Canadian film photographer Mariah Hamilton (@goodgirlnoproblem) has two things down to a science: film photography and her Instagram aesthetic. Mariah’s photos are brightly coloured and imaginatively styled, offering viewers a refreshing departure from the smorgasbord of Petra Collins-inspired film photographers whose work saturates the fashion and photography industry today, and her rainbow-coloured Instagram feed is nothing short of pure eye candy. Mariah let me pick her brain on what inspires her and her photography, how she chooses unique and offbeat subjects to shoot, and what draws her to the colour orange, her latest hue of choice. Here’s what she told me: 

 

Let’s start with the question I’ve been dying to ask you: how did your obsession with the colour orange develop? It completely dominates your Instagram feed, as well as photography and personal style aesthetic!

 

Haha, this is so funny for me. Yes, it’s currently kind of an obsession but I didn’t know if anyone noticed. I’m not sure how it started. Orange can be so repulsive and attractive at the same time, maybe that’s why I’m so gravitated towards the colour! Colour has always been important to me in my work and something that I feel I am constantly driven and inspired by.

 

You hail from Hamilton, Toronto’s smaller, grittier and more industrial neighbour to the south. How do you feel your city has shaped your photography style? Do you think you would have the same photography style if you lived in Toronto, a larger and more well-known city in the fashion industry?

 

Hamilton is definitely grittier, definitely more industrial than Toronto. Studio space is also more abundant. Rent is more affordable. Things like this make the act of making a little easier for everyone here. Perhaps being in Hamilton has given me different opportunities in the arts community than if I were living in Toronto. There are some wonderful shared artist spaces here, and I find the people and community really supportive. Working in Toronto or commuting isn’t also that difficult, so there’s still a definite connection for me to the much larger city.

Stylistically, I’m not sure if much would change. I’ve always been drawn to bright, vibrant colours in my work, but maybe if I were living and working in Toronto, my work would come across as a bit more *polished*. I don’t feel the pressure to polish anything too neatly at the moment. Is this the grittiness of Hamilton rubbing off on me?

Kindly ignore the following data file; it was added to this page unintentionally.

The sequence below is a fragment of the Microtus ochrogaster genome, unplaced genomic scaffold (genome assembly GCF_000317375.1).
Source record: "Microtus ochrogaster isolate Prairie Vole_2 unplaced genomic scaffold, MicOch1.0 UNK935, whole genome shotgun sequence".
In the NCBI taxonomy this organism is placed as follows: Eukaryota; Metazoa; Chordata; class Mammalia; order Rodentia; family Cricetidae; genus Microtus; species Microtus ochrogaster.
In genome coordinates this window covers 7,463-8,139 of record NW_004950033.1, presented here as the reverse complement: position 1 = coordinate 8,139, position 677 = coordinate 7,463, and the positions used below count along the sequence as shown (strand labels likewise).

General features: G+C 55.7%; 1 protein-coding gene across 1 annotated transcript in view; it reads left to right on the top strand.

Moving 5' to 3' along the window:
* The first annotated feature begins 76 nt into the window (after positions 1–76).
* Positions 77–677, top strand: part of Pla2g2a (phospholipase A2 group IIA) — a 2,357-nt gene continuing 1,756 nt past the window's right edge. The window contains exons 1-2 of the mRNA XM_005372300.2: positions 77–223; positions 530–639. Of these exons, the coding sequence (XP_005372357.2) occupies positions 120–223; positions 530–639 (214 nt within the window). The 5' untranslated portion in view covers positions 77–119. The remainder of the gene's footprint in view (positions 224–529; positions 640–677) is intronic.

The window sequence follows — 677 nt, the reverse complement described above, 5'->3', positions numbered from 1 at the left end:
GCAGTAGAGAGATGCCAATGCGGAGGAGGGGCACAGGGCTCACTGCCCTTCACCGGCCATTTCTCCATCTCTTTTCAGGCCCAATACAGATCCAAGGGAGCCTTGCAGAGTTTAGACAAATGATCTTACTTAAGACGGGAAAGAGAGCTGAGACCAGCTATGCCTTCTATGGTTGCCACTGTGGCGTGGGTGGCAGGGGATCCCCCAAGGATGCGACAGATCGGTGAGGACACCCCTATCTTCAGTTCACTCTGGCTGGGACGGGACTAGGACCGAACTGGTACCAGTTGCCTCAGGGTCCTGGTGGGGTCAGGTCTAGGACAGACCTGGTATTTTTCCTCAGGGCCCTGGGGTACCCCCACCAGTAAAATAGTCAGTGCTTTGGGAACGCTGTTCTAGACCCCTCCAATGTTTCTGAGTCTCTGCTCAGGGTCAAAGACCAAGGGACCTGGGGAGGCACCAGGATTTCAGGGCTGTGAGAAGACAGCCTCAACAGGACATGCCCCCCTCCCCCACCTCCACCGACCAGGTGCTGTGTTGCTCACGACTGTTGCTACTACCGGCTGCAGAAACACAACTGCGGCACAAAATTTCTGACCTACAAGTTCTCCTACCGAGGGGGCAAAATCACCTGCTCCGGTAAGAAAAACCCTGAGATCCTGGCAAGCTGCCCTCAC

One thing that stands out when taking a look at your work is your choice of subjects: it’s obvious that you steer clear of the forced perfection that is so common in models today, and instead opt to focus on capturing more unique and “real” individuals. Why is this?

 

A lot of the people I shoot happen to be friends, or friends of friends, or people I meet on Instagram. A lot of the time when I shoot with models it comes together really collaboratively. I think a lot of this adds to the authenticity of it all. Through Instagram we see a lot of people and models come up that may have never gotten exposure before. Social media becomes very exciting to me when when I get to see people of all different types of backgrounds and identities start to get representation. As a photographer, it’s a really beautiful act and opportunity to reshape how individuals may see themselves and the others around them.

 

With the sudden explosion of photographers following in the pastel-coloured footsteps of film photographer and Wonderland Magazine darling Petra Collins, it can be hard to stand out as a film photographer. You’ve clearly made waves with your work in the alternative fashion industry and in doing so have gained a devoted and consistently growing following, so it’s no question that you’ve overstepped this potential limitation to film photography in today’s fashion and arts industry. What do you think differentiates you between other film photographers out there?

 

I try my best to be honest with myself: I am not trying to be anyone else and I am definitely trying not compare myself to anyone else’s work. I think the film photography community can feel kind of competitive or intimidating for a lot of people. For a while, I didn’t shoot because I was not happy with the equipment I had or I thought whatever I shot wouldn’t be as good as other people’s work out there. That attitude is toxic and won’t get you anywhere. Once I started to trust myself, and just work with what I had, it opened a lot of potential for me. I started to push myself more.

 

Finally, if you had one week to shoot in any country in the world, where would you choose?

 

Melbourne, Australia. I’ve been drawn to this city for a while. It’s all that I’ve been talking about recently! The fashion, art and design community seems to be very vibrant.

 

(Answers have been edited and condensed.)

 

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